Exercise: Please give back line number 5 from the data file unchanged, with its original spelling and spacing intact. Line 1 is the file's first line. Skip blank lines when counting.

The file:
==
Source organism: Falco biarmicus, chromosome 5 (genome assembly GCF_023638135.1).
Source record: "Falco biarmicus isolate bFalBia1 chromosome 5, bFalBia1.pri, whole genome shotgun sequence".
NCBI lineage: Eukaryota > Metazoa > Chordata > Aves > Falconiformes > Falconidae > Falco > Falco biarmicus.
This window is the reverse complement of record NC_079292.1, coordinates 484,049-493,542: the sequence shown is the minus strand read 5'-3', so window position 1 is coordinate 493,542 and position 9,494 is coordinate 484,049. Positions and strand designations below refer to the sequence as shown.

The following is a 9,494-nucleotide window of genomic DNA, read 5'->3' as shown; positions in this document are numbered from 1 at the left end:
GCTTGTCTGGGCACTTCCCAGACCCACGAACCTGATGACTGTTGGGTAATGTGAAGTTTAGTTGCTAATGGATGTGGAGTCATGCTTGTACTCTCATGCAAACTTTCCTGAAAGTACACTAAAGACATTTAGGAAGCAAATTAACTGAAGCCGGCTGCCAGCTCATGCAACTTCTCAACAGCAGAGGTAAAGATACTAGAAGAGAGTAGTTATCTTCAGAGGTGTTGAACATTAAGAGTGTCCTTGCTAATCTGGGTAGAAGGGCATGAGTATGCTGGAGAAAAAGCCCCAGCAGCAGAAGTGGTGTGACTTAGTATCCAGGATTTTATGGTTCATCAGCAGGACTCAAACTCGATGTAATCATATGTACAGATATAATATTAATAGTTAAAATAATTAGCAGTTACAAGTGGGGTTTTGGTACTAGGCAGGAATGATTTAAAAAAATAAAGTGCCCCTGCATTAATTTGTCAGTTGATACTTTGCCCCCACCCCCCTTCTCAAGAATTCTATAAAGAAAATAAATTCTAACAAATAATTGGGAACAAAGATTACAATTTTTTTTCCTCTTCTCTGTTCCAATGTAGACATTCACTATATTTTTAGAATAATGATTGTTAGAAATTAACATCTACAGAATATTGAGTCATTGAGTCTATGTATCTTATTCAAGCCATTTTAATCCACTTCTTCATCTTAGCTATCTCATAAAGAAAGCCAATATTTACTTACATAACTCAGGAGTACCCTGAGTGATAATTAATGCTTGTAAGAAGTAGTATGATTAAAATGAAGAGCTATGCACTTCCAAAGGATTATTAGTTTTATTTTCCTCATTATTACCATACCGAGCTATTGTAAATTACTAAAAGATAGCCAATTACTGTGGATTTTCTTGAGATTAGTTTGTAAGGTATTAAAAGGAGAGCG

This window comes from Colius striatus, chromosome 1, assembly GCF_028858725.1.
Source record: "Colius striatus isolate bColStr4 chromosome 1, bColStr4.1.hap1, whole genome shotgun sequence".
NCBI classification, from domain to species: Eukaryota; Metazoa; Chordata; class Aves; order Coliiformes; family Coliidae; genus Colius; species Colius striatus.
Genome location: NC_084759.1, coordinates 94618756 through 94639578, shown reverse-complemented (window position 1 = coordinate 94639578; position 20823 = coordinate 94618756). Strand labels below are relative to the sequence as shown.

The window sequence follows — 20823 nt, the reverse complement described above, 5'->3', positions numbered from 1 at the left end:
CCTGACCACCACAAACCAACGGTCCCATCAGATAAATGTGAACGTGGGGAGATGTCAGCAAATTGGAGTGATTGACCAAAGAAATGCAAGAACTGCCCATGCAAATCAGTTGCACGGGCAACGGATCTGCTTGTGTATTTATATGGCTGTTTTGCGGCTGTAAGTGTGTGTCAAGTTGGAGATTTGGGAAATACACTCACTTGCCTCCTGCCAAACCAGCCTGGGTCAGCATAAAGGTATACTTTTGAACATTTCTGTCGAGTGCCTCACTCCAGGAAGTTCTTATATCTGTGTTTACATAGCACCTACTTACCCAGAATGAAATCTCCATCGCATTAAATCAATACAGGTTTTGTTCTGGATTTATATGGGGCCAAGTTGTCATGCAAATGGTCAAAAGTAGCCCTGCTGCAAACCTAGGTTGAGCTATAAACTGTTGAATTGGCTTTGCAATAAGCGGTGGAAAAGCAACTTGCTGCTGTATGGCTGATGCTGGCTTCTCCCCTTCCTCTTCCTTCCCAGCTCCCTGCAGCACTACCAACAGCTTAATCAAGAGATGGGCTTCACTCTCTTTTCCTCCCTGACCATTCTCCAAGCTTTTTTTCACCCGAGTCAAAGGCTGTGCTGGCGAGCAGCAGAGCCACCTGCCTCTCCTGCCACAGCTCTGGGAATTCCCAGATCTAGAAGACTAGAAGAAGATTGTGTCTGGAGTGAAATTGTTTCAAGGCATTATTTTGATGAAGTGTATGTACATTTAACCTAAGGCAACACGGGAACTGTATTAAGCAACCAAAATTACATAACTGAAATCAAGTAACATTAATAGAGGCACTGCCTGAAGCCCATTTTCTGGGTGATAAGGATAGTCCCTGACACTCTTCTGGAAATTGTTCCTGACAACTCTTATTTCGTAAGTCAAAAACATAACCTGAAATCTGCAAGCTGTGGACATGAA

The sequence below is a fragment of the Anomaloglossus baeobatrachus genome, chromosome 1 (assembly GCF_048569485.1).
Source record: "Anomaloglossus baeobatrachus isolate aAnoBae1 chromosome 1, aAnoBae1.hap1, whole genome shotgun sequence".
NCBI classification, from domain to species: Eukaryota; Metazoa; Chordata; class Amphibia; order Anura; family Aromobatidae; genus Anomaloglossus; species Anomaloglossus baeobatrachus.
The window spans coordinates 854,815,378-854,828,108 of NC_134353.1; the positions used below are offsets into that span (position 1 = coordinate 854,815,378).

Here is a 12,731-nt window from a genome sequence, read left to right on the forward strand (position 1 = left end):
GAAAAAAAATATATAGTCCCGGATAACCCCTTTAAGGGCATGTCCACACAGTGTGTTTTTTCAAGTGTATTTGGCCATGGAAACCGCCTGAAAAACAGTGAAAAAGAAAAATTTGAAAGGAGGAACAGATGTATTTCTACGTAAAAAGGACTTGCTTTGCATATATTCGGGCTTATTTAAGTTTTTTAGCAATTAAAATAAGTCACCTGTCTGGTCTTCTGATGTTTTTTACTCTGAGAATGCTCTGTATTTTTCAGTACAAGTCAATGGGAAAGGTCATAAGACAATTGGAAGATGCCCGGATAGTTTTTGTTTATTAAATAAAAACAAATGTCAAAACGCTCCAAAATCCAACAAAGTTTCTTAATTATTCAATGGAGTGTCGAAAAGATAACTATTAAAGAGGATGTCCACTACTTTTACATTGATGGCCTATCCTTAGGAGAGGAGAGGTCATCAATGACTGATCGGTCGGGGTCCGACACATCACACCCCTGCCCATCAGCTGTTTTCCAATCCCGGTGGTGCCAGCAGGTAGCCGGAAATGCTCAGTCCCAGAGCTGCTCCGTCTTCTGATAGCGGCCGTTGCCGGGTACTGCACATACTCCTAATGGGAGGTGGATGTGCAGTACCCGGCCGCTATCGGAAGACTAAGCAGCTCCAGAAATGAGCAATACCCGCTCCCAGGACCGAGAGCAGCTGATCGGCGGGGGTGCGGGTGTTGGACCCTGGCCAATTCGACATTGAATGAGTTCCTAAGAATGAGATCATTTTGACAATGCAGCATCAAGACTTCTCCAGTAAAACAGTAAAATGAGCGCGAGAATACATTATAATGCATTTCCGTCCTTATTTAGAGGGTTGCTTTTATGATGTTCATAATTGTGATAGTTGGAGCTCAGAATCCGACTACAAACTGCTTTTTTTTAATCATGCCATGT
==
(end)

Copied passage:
The following is a 9,494-nucleotide window of genomic DNA, read 5'->3' as shown; positions in this document are numbered from 1 at the left end: